Confessions of a DIY Bride #2: The Invitations

The invitations….that first tentative step into the deep-end of wedding planning, often happens before you know exactly what your (fully fabulous) Big Day vision looks like. Which, of course, makes picking the ‘right’ invitation even trickier!

We had the added stress of getting our invites out ASAP, as many of our guests needed to book flights, and organise annual leave. This is where the American tradition of a ‘Save the Date’ came in handy. With our date and venue set, and and inspired by the fact that most of our guests would be travelling from London to SA, we decided to base our Save the Dates on that London Underground staple – the Oyster card.

We tweaked the design (with apologies to TFL) and printed them straight onto magnetic paper (no really, it is a real thing – look here) at home on our shke-donky old inkjet printer, and mailed them out with the Christmas cards. This not only gave our cross-continental guests no excuse not to come, but also gave us breathing space to send out the invites closer to the day, once we had some idea of styles and themes.

When it came to our invites, we looked at a lot of options – the vintage printed hankies, the gorgeous letterpress variants, the beautiful story-telling ones, which charted how a couple met – I googled them all, and sadly dismissed them as either too complicated or way out of our budget.

I’m a sucker for old maps and vintage signage and one day, whilst doodling during a meeting, hit on the idea that our 10 year long relationship was kind of like a complex tube journey – with stops, starts, separate paths, connected junctions and a newly added bit that was still ‘under construction’…. and, so the tube map invite was born. Luckily, a very patient and talented friend helped us design the map itself, which we had printed onto Kraft paper, along with the map to the venue and an itinerary for guests who were staying the weekend.

To house all our ‘bits’ we used these handy printed map placemats (though, an old map book or ordnance map from Oxfam would work just as well, if not better). See the how-to below for full folding instructions. What I like about this paper DIY idea is that it’s a lovely way to add a personal touch to simple, printed invites, without blowing the budget. A really sweet way of making it personal, is to select a map with special significance to you as a couple – where you met, or where he proposed, or where your venue will be.


• An old map book or printed wrapping paper cut to A3 (29 x 42 cm) size
• Scissors
• Tape or glue
• Photo corners or mounting squares
• Ribbon or string (optional)


Step 1: Fold the right hand side edge over into a ‘hem’ (about 2 cm) to neaten it off. (Don’t worry, this gets hidden by other folds).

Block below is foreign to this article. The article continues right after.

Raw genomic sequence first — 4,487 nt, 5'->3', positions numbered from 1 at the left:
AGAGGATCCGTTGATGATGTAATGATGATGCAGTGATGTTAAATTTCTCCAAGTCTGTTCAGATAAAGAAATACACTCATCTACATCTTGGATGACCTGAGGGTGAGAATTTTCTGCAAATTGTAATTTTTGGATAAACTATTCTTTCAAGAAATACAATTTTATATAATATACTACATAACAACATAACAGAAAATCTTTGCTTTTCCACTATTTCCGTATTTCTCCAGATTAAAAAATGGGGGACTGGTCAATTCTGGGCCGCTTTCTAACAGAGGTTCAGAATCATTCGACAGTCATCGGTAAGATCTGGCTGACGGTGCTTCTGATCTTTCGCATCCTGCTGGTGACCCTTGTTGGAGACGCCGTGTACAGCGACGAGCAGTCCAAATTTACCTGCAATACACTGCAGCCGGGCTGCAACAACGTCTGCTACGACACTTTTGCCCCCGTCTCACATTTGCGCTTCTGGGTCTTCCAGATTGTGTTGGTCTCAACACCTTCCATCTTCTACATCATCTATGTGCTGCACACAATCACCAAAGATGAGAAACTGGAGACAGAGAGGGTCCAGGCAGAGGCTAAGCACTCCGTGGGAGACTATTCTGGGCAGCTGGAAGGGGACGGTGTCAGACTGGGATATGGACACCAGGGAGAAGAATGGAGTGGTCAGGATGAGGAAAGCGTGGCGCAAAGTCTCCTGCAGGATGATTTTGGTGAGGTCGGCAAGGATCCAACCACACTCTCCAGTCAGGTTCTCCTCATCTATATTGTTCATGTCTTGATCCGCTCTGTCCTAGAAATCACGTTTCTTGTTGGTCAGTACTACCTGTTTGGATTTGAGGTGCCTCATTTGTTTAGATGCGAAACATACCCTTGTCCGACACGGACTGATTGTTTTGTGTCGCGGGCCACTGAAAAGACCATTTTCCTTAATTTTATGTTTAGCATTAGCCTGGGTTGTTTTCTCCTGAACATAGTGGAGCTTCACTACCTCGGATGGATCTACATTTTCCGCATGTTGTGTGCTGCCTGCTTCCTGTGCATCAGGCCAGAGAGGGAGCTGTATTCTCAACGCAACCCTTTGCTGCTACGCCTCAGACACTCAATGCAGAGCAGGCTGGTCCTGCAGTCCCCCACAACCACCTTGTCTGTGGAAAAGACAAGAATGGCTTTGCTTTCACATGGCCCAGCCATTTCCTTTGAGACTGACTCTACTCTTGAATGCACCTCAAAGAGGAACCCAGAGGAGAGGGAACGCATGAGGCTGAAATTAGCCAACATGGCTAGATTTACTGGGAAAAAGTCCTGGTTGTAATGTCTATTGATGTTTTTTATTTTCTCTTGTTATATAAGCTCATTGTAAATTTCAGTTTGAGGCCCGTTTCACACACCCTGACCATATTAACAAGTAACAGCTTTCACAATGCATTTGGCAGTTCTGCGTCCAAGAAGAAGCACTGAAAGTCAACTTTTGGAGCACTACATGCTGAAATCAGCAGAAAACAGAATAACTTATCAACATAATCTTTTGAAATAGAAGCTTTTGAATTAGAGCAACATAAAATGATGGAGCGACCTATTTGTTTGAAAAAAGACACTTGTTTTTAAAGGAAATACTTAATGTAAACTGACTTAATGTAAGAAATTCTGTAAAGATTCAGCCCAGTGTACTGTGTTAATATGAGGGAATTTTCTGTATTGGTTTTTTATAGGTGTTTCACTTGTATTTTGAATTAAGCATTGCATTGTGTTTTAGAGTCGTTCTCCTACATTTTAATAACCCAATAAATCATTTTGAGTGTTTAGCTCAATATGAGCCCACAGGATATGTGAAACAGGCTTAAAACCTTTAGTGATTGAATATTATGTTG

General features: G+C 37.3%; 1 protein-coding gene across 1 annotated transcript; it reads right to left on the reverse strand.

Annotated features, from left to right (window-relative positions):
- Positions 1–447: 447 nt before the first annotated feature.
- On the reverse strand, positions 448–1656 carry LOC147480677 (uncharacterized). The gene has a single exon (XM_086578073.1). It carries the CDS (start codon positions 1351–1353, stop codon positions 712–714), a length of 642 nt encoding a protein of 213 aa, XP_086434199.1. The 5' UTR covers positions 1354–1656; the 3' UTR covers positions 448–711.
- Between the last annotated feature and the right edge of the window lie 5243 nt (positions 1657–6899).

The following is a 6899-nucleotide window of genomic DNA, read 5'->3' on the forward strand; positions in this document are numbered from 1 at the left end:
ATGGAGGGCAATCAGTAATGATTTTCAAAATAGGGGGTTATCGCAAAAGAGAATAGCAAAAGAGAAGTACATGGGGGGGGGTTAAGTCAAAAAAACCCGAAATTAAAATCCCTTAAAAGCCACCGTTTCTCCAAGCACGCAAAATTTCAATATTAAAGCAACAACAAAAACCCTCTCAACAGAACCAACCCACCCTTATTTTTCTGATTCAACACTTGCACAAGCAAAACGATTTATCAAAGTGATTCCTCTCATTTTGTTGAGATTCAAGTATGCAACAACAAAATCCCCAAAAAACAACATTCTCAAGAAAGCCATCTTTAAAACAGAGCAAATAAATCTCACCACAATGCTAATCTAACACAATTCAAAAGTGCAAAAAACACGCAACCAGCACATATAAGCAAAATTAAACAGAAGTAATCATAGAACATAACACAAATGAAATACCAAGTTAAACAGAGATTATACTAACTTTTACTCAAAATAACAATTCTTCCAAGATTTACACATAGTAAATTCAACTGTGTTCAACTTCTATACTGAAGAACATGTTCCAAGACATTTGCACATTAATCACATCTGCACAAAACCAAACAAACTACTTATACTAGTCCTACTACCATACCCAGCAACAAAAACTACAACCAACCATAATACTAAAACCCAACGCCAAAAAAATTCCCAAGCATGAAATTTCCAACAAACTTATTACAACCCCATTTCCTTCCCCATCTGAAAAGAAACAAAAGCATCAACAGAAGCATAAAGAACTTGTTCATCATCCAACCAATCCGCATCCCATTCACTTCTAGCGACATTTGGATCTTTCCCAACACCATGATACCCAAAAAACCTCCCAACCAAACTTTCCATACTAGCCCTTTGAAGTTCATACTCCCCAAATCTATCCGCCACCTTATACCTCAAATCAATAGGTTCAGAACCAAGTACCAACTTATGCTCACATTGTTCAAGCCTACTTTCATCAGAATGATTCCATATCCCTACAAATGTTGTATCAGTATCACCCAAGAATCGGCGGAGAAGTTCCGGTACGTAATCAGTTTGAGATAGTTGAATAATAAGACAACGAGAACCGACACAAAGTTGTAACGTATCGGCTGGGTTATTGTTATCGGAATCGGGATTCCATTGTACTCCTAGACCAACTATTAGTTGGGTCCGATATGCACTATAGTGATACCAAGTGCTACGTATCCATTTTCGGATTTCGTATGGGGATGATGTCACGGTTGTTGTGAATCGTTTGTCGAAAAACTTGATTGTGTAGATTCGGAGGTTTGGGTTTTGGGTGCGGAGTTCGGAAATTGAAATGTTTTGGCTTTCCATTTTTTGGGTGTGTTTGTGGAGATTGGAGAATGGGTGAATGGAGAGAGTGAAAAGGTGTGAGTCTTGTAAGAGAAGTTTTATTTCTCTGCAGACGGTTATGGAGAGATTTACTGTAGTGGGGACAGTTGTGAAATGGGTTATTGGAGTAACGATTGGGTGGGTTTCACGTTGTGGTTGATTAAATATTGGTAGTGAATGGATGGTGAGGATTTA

Steps 2 & 3: Fold the sheet lengthways, into thirds (so the edges meet in the middle).

Step 4: Starting from the ‘hemmed’ edge, fold the sleeve over by 11.5cm, then fold it over again. This should leave you with 3 sections of equal size, and an extra ‘flap’ on the left hand side.

Step 5: To create the outer flap fold the 2 edges of the left hand side inwards, creating triangular shaped pockets.

Step 6: Finish off the edge by folding it over and taping or gluing it down.To help flatten the envelope, and keep your folds crisp, use a lightweight cloth and iron the final piece on low heat.

Now, you can mount your invitation printables using photo corners, or tie them into position using string, or even, hold them in place using paper clips. Once complete, fold it closed and keep it all together using a strip of paper or a simple ribbon wrap. The final result should slide easily into standard C6 envelopes.

Handy hint: Not keen on a map theme? Use printed wrapping paper or wallpaper that matches your colour scheme instead!


Make a template
Experiment and complete one or two samples before you invest in all your supplies. This allows you to iron out any ‘bugs’, before you spend too much on an idea that may not work out how you envisioned it.

Buy in bulk
You’ll need a lot of paper supplies – try to find these online, or somewhere you can buy a few packs rather than speciality art/stationery stores, which may charge you per sheet.

Know your GSM (Grams per Square Metre)
Check the paper you are getting isn’t too flimsy, but is also thin enough to fit through a standard printer. (I’d aim for about 90–180 gsm, especially if you’re layering or folding it).

Multiply by a hundred
Remember that however complex one invite is, you will have to repeat all those bits a hundred or more times, depending on the length of your guest list. Be prepared for ‘stamp cramp’!


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